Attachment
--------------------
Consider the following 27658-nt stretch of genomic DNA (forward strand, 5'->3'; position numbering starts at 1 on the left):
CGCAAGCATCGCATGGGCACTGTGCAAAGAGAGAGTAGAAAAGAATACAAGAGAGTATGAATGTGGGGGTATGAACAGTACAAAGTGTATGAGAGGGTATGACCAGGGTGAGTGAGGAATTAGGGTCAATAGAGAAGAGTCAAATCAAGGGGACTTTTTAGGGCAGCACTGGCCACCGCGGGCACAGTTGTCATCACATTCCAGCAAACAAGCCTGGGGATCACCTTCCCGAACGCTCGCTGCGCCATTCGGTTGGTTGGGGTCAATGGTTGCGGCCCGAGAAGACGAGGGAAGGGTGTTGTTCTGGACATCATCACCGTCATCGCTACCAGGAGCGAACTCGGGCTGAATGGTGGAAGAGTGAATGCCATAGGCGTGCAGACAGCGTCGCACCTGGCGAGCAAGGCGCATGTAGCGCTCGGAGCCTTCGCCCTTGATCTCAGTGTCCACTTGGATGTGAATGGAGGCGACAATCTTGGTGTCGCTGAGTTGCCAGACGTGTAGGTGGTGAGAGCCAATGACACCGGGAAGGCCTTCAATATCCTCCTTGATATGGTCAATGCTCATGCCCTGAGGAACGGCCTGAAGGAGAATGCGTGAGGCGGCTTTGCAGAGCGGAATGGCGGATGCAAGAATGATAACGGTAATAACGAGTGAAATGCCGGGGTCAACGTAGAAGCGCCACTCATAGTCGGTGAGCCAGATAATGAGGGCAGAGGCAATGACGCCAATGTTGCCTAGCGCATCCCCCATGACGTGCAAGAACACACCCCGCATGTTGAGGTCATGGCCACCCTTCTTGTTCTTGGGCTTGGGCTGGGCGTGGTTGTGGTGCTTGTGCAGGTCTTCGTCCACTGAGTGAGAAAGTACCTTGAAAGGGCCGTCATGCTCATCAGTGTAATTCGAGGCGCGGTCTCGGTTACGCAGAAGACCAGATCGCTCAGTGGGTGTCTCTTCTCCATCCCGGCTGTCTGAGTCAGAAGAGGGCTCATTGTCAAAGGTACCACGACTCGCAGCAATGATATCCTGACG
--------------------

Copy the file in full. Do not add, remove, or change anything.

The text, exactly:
Consider the following 27658-nt stretch of genomic DNA (forward strand, 5'->3'; position numbering starts at 1 on the left):
CGCAAGCATCGCATGGGCACTGTGCAAAGAGAGAGTAGAAAAGAATACAAGAGAGTATGAATGTGGGGGTATGAACAGTACAAAGTGTATGAGAGGGTATGACCAGGGTGAGTGAGGAATTAGGGTCAATAGAGAAGAGTCAAATCAAGGGGACTTTTTAGGGCAGCACTGGCCACCGCGGGCACAGTTGTCATCACATTCCAGCAAACAAGCCTGGGGATCACCTTCCCGAACGCTCGCTGCGCCATTCGGTTGGTTGGGGTCAATGGTTGCGGCCCGAGAAGACGAGGGAAGGGTGTTGTTCTGGACATCATCACCGTCATCGCTACCAGGAGCGAACTCGGGCTGAATGGTGGAAGAGTGAATGCCATAGGCGTGCAGACAGCGTCGCACCTGGCGAGCAAGGCGCATGTAGCGCTCGGAGCCTTCGCCCTTGATCTCAGTGTCCACTTGGATGTGAATGGAGGCGACAATCTTGGTGTCGCTGAGTTGCCAGACGTGTAGGTGGTGAGAGCCAATGACACCGGGAAGGCCTTCAATATCCTCCTTGATATGGTCAATGCTCATGCCCTGAGGAACGGCCTGAAGGAGAATGCGTGAGGCGGCTTTGCAGAGCGGAATGGCGGATGCAAGAATGATAACGGTAATAACGAGTGAAATGCCGGGGTCAACGTAGAAGCGCCACTCATAGTCGGTGAGCCAGATAATGAGGGCAGAGGCAATGACGCCAATGTTGCCTAGCGCATCCCCCATGACGTGCAAGAACACACCCCGCATGTTGAGGTCATGGCCACCCTTCTTGTTCTTGGGCTTGGGCTGGGCGTGGTTGTGGTGCTTGTGCAGGTCTTCGTCCACTGAGTGAGAAAGTACCTTGAAAGGGCCGTCATGCTCATCAGTGTAATTCGAGGCGCGGTCTCGGTTACGCAGAAGACCAGATCGCTCAGTGGGTGTCTCTTCTCCATCCCGGCTGTCTGAGTCAGAAGAGGGCTCATTGTCAAAGGTACCACGACTCGCAGCAATGATATCCTGACG